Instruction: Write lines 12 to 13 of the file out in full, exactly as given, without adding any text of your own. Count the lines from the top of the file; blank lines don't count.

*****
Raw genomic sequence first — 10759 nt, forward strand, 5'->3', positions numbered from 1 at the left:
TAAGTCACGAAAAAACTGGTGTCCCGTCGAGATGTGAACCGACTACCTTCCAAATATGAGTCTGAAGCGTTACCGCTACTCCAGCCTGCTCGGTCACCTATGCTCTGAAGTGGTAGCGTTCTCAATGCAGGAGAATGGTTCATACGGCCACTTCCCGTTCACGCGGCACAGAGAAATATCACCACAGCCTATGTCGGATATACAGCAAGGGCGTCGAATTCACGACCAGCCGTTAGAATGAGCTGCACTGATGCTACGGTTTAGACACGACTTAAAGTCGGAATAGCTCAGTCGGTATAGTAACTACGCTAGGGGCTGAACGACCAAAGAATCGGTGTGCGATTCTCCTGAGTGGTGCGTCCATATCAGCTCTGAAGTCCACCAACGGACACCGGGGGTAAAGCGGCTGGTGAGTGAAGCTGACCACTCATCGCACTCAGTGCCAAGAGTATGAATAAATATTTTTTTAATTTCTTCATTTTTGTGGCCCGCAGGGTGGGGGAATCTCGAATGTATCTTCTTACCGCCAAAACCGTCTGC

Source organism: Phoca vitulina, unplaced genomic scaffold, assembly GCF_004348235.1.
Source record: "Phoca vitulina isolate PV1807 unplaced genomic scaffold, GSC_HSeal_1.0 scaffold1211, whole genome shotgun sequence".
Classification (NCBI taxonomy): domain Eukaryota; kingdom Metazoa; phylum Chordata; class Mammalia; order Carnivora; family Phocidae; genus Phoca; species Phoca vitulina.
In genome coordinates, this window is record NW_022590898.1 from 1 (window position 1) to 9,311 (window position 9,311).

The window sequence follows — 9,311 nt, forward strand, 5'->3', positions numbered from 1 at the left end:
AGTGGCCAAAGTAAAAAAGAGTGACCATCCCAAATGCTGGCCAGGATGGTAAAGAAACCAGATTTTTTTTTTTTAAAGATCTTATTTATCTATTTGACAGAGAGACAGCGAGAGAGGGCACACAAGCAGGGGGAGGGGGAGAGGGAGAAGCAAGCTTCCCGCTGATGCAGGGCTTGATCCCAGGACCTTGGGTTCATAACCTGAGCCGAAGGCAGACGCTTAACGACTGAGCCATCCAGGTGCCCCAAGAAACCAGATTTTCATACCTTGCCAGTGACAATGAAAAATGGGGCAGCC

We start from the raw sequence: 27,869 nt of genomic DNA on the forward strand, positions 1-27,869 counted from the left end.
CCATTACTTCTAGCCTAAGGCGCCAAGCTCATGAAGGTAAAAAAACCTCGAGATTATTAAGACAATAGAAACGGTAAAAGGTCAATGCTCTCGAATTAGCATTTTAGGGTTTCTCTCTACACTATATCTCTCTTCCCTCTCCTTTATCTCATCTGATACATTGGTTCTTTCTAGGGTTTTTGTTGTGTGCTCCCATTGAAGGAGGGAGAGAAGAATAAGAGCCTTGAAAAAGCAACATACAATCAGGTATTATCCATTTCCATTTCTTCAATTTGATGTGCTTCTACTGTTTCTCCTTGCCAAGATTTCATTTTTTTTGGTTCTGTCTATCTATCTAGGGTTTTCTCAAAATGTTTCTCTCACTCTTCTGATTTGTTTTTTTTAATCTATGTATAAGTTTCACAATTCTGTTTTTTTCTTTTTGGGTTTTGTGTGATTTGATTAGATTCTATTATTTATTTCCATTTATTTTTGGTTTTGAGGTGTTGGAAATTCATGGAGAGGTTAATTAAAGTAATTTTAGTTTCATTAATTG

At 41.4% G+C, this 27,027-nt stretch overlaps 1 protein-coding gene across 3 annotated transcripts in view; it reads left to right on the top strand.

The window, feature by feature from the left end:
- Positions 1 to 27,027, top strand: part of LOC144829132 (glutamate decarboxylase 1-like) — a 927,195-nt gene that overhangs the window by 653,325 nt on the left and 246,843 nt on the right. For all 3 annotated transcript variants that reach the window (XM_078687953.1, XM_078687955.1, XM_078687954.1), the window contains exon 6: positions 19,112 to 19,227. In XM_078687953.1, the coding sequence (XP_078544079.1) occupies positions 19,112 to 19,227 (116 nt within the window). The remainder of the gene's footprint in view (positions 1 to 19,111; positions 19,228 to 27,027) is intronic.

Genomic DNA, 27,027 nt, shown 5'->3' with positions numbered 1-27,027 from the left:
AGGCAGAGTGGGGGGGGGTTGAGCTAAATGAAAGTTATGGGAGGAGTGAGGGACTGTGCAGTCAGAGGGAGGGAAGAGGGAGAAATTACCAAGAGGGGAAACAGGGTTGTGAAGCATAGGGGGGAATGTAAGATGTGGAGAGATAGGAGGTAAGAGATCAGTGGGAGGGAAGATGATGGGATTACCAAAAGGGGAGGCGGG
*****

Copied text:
The window, feature by feature from the left end:
- Positions 1 to 27,027, top strand: part of LOC144829132 (glutamate decarboxylase 1-like) — a 927,195-nt gene that overhangs the window by 653,325 nt on the left and 246,843 nt on the right. For all 3 annotated transcript variants that reach the window (XM_078687953.1, XM_078687955.1, XM_078687954.1), the window contains exon 6: positions 19,112 to 19,227. In XM_078687953.1, the coding sequence (XP_078544079.1) occupies positions 19,112 to 19,227 (116 nt within the window). The remainder of the gene's footprint in view (positions 1 to 19,111; positions 19,228 to 27,027) is intronic.